Kenyon warns FA off approach for Mourinho
Chelsea chief executive Peter Kenyon has warned the Football Association to forget making an approach for Jose Mourinho as they begin the hunt for the next England manager.
With Sven-Goran Eriksson due to depart after this summer's World Cup finals, the FA are looking to name his successor before the start of the tournament.
Understandably, after Mourinho's success with Porto and now Chelsea, the Portuguese is being linked with the job.
But Kenyon, who hails Mourinho as 'the best manager in Europe,' has claimed he would say 'no way' if the FA came calling.
'He's made it quite clear he's not interested, and we would make it quite clear we are not interested in letting him go,' confirmed Kenyon, speaking on BBC Radio 5 Live's Sportsweek programme.
'He likes Chelsea, he and his family like London, and he is very happy with what we are planning to do.
'We think he will be here to fulfil the plans we have all put in place together.
'He's another six years left on his contract, and we would like him to stay longer that that.'
It is believed the FA are to sound out Sir Alex Ferguson and Arsene Wenger as part of their consultation process in recruiting the best man for the job.
Yet there is a feeling, given their years of success with Manchester United and Arsenal, either would also be suitable to take over from Eriksson.
However, Kenyon feels they are not approached because 'first and foremost they are happy with where they are with their clubs. That's an important thing.'
But he did not dismiss the prospect of another overseas appointment, adding: 'You have to look at the contribution foreign managers have made to English football, and therefore you can't rule out foreign managers.
'What they have to do is get the best manager available, and that's in the interests of everybody in English football.'
Kenyon, whose club announced on Friday a record-breaking loss of £140million, is hopeful Eriksson's claims of Premiership managers taking bungs have no foundation.
The Premier League last week announced the launch of an inquiry into transfers since January 2004, with their aim to make sure all future deals are transparent.
'We're supportive, along with the other 19 clubs, to the Premier League investigation,' confirmed Kenyon. 'It is important that all these transfer allegations are looked at, and we operate within a clean environment.
'Those accusations need to be dealt with, but it's impossible to say whether they will come to nothing. I hope they do for the benefit of the game.'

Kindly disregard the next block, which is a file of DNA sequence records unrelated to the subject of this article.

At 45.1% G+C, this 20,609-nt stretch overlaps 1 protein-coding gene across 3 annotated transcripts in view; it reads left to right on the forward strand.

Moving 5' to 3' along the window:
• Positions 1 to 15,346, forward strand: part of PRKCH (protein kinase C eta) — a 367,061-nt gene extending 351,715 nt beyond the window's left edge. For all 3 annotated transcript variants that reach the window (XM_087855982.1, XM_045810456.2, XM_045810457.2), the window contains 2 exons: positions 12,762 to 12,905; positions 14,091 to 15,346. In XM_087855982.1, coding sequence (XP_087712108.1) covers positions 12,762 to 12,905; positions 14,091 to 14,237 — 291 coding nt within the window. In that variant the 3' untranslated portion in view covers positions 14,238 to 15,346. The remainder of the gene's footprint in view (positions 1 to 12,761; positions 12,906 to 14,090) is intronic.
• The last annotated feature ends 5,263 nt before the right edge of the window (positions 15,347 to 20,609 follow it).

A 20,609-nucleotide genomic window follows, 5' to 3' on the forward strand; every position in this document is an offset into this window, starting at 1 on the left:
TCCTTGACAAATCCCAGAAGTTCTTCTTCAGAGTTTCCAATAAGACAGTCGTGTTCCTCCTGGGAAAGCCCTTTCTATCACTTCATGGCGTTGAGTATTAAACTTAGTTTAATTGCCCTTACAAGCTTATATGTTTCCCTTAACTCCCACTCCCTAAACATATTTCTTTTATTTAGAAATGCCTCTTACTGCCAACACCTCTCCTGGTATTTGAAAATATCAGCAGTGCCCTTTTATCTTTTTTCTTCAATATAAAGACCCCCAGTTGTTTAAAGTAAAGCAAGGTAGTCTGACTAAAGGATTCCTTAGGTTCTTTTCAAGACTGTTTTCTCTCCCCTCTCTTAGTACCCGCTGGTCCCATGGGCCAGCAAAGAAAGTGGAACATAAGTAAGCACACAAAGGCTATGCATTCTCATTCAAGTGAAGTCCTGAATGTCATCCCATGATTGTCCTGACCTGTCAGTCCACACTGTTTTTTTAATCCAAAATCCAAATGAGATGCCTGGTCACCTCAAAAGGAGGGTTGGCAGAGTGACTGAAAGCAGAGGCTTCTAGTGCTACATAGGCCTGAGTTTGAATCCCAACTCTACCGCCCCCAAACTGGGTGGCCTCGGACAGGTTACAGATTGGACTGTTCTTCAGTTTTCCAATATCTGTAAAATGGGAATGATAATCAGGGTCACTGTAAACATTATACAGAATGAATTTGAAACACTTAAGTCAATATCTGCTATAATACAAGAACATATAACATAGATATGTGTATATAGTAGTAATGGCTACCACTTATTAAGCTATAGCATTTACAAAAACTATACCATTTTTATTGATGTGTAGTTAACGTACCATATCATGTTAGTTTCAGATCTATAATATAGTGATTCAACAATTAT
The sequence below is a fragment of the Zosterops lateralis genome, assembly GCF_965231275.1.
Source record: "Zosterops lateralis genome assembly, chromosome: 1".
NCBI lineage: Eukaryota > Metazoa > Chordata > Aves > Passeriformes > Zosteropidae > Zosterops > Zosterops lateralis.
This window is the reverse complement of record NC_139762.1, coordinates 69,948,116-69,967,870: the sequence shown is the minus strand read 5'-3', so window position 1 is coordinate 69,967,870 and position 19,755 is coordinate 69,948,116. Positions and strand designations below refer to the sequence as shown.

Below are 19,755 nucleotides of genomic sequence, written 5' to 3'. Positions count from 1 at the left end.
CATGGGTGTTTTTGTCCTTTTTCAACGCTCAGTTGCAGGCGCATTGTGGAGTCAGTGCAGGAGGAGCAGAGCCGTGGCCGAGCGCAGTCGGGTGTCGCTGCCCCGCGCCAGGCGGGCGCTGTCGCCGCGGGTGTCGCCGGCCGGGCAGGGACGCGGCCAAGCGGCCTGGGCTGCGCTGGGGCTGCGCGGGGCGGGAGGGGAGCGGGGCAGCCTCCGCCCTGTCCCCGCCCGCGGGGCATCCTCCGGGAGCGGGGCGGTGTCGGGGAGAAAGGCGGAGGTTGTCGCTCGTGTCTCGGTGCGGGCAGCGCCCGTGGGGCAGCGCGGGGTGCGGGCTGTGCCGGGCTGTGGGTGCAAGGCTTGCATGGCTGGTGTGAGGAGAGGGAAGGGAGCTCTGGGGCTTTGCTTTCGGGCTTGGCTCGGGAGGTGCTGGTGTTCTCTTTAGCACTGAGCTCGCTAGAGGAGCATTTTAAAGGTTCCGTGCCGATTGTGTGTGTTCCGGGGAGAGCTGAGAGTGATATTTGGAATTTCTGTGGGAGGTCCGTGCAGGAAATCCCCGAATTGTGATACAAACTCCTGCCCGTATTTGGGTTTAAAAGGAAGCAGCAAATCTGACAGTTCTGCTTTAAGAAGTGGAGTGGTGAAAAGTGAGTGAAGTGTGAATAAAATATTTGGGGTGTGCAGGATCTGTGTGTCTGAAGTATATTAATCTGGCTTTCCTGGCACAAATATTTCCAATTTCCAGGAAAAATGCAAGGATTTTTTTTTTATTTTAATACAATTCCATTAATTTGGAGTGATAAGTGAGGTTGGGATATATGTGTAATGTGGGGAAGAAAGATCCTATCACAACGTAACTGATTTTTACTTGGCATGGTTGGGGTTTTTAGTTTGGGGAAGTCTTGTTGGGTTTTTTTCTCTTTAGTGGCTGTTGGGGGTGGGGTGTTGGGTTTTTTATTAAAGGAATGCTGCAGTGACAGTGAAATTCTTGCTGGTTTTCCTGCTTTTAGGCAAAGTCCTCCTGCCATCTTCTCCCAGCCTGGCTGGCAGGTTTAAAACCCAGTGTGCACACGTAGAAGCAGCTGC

Despite Chelsea's staggering financial losses, Kenyon reaffirmed the commitment to breaking even by 2010.
However, much could depend on whether the club decide to remain at Stamford Bridge, or move to another site, with Earls Court and Olympia reported as likely options.
'Every bit of space that comes up in London, we get linked with,' added Kenyon. 'We are continually evaluating whether we can increase Stamford Bridge, which is what we would like to do.
'Those plans and discussions have not yet been exhausted, so until that's done there is no plan to move anywhere else. We would like to increase capacity, but it's difficult, although we have no intention of moving to Milton Keynes to achieve that!
'The extension to the ground to get capacity to 42,700 was a major achievement. To get it to over 50,000, we are working and evaluating.
'If we can't then we will evaluate other possibilities, but we are not putting a time frame on it.'
When asked about Olympia, Kenyon replied: 'It's a site that's close by and would suit, but we haven't looked at it from the large number of issues that it would bring.'
At least Chelsea's transfer spending has dipped dramatically, with £175million spent on players in owner Roman Abramovich's first year, to just under £60million.
Kenyon maintains the aim is to bring on their own players, claiming: 'One of the key aspects of our future business is to spend less on transfers and grow more of our home-grown talent.
'That's why we recruited Frank Arnesen to what was already a great academy structure. Fundamentally, it is about continuing to not spend those huge sums of money on transfers, and blend that with home-grown talent.
'We are absolutely committed to having more Chelsea-grown players in our squad.'
Birmingham chairman David Gold wants FIFA to make it statutory for all football nations to be managed by someone from their own country.
Gold has repeated his desire for Eriksson's successor to be English.
He said: 'I wish Sven well over this coming period because nothing would give me greater pleasure for all the fans who have hung in there over the years if we go on and win the World Cup. It would be fantastic.
'We have the finest England team we have had for 40 years. It is probably a chance of a lifetime. We have got the right players - I think - and we have an opportunity because the finals are in Europe.
'If Sven goes out on a high and wins the World Cup, we will all forgive him for his `misdemeanours.' But the next manager at the very least needs to be British - and I want him to be English. I believe FIFA should make it a rule that a country cannot be managed by anyone other than a national from that country.
'I bet if you went to Sweden, they wouldn't want to see an English manager in charge of their team.'